Sunday, 21 December 2014




We have spent an unforgettable year sailing around the Caribbean on a catamaran with our two children. Our homeschooling on the ocean has been a great experience, not only for our son Tayne, but for the whole family.


We chose the Clonard curriculum and only started the programme in March as our daughter Michaela was visiting SA and she had to bring the books to us in the Caribbean. They were not yet available at the time of us leaving SA. She arrived at St Maarten Airport in March with 8kg of books on her aching back!


We found the programme self explanatory and very easy to use with great answer books and guidance to help the tutor. Due to the amount of subjects in Gr 9, we found the volume of work that had to be covered quite extensive as we tried to incorporate other educational opportunities as they arose. We seemed to be playing 'catch-up' for much of the year but fortunately Clonard are flexible with their exam times and encourage the pupils only to write when they are ready.


But Tayne was able to learn so much more than what was available from school books. We created our own school wherever we were and continually educated him about the history and culture of the countries we visited.


While we were in America we visited the Salvador Dali Museum in St Petersburg and Tayne researched the different artworks we saw there. We spent time in the Blue Ridge Mountains in Georgia which is 'bear country', and we learned all about the local bears, especially what to do if we were approached by one in the woods! We visited the Kennedy Space Centre in Cape Canaveral which was an amazing educational experience for the whole family. The visit was particularly informative for Tayne as the solar system is part of his science curriculum this year and we were able to watch a 3D movie about how how stars and planets are formed. We also spent time at the Disney Theme Parks and Seaworld in Orlando which were educational and lots of fun too. Tayne is now passionate about the plight of the Killer Whales that are kept in captivity.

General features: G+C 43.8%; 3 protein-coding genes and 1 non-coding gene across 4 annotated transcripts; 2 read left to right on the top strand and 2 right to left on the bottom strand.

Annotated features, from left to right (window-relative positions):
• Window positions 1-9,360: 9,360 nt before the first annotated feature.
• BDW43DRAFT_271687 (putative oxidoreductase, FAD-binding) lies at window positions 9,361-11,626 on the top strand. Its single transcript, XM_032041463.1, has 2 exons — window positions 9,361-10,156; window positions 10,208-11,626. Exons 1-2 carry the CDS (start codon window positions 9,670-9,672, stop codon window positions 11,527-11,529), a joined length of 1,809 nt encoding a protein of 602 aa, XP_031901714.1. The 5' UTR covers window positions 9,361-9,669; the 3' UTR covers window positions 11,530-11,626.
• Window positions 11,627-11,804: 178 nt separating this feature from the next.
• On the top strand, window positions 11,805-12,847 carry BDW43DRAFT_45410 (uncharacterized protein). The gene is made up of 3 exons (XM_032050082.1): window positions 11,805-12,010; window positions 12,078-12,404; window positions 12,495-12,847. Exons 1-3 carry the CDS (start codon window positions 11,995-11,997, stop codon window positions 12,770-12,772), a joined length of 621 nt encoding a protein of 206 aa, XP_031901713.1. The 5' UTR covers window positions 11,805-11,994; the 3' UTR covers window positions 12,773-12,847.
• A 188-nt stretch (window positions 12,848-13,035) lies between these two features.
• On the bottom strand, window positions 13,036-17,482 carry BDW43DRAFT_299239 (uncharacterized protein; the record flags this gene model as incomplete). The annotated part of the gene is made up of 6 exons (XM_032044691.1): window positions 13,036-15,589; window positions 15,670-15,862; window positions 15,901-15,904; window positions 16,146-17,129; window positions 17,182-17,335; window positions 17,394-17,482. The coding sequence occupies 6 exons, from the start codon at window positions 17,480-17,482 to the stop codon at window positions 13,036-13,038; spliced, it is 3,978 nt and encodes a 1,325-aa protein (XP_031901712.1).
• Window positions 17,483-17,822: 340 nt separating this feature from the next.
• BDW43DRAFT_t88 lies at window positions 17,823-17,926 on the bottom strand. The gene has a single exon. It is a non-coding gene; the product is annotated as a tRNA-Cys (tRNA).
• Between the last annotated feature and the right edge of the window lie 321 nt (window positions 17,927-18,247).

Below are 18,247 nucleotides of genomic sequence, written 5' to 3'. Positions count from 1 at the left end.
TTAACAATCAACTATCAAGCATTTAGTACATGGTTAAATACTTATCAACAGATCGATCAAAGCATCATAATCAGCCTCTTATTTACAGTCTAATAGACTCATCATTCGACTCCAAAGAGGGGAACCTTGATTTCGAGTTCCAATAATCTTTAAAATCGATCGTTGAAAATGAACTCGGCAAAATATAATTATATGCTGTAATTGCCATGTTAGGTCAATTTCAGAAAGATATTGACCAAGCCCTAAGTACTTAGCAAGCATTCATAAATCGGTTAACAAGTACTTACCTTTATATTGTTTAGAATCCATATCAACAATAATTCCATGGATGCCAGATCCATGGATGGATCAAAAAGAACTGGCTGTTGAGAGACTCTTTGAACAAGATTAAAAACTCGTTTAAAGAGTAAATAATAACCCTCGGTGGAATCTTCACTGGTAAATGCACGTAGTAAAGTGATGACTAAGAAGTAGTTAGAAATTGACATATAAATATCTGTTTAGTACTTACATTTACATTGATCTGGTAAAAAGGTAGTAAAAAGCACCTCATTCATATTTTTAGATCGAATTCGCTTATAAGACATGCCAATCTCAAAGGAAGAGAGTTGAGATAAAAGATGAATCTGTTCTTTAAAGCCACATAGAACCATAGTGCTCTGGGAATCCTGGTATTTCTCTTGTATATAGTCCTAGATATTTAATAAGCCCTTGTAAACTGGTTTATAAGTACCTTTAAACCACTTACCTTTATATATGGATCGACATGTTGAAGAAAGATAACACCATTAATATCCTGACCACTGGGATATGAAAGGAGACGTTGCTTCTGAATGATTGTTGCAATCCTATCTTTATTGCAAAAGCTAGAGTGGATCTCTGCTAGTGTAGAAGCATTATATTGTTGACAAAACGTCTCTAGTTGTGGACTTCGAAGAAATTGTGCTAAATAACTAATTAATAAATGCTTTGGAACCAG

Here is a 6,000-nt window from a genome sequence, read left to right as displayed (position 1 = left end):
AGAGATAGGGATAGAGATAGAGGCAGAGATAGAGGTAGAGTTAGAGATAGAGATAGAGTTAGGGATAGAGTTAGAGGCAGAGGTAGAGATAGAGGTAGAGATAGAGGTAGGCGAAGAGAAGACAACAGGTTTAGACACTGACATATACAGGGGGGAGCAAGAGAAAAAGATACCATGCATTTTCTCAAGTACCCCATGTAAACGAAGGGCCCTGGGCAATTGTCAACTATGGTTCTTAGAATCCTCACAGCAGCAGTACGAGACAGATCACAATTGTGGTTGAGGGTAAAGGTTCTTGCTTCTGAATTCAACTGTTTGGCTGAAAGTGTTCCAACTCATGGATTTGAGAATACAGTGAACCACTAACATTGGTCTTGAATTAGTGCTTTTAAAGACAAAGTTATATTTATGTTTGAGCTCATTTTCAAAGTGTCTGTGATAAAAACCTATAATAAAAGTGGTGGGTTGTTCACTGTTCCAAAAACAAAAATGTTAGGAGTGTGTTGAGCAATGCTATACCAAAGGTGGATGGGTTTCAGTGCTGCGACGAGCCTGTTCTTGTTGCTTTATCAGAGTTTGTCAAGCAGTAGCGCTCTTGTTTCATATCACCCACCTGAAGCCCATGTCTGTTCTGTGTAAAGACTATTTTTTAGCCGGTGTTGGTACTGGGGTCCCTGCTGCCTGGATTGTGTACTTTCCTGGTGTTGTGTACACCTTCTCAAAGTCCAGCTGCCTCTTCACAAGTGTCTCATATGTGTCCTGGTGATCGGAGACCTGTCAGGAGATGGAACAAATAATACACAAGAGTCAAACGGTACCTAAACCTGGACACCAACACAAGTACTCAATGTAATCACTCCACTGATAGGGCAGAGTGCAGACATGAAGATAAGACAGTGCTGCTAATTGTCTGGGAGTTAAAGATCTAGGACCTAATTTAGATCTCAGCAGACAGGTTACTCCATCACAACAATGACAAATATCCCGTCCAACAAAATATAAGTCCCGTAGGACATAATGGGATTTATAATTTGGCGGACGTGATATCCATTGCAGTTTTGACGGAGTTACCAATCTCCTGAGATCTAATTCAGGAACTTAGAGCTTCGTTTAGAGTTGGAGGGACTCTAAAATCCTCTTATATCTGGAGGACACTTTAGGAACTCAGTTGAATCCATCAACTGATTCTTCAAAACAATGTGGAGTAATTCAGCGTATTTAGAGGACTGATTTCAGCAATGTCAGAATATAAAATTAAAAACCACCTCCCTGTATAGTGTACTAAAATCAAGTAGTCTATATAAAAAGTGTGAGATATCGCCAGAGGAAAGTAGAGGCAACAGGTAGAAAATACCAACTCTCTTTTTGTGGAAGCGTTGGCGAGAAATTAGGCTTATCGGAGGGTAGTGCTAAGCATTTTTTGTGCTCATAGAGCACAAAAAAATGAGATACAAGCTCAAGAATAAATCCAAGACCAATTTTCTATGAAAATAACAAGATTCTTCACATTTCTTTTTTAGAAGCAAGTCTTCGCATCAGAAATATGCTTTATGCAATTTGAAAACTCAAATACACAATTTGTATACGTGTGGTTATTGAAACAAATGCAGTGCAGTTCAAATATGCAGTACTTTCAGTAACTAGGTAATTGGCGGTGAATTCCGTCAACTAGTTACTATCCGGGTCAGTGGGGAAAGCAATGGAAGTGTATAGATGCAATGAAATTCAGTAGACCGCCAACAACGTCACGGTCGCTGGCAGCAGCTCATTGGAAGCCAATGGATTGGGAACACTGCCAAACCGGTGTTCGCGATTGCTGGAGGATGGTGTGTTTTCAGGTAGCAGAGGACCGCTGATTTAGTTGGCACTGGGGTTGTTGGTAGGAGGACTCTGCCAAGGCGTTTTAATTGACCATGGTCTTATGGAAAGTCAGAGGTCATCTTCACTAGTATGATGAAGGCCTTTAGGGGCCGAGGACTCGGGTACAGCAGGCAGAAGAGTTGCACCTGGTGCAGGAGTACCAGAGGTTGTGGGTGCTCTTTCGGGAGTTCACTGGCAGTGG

Tayne was given responsible tasks on the boat which gave him confidence and matured him on so many levels. He had to helm the boat on his own and was an integral part of our crew as he manned the sails and the anchor even in the most adverse conditions. He took control of the dinghy and confidently drove us everywhere. He learned about plotting a sailing course, about reading weather, about co-ordinates and wind - living in the elements for a year makes one very in tune with weather and sea conditions. He often cooked food and washed his own clothes and did daily chores, none of which were ever done back home.


The Caribbean is full of history and each island has a story to tell. There are fascinating stories about wars and piracy and we were able to visit ruins and forts from bygone days. We found the old sugar mills and rum distilleries most interesting. We saw an active volcano on the island of Monserrat which was quite disturbing. A whole village was in ruins and half covered in debris after the devastation of the eruption and smoke and sulphur hung in the air. We used this as a learning opportunity to research volcanoes. We also did a lot of hiking in the beautiful rainforests, visited waterfalls and swam in hot water springs on the islands.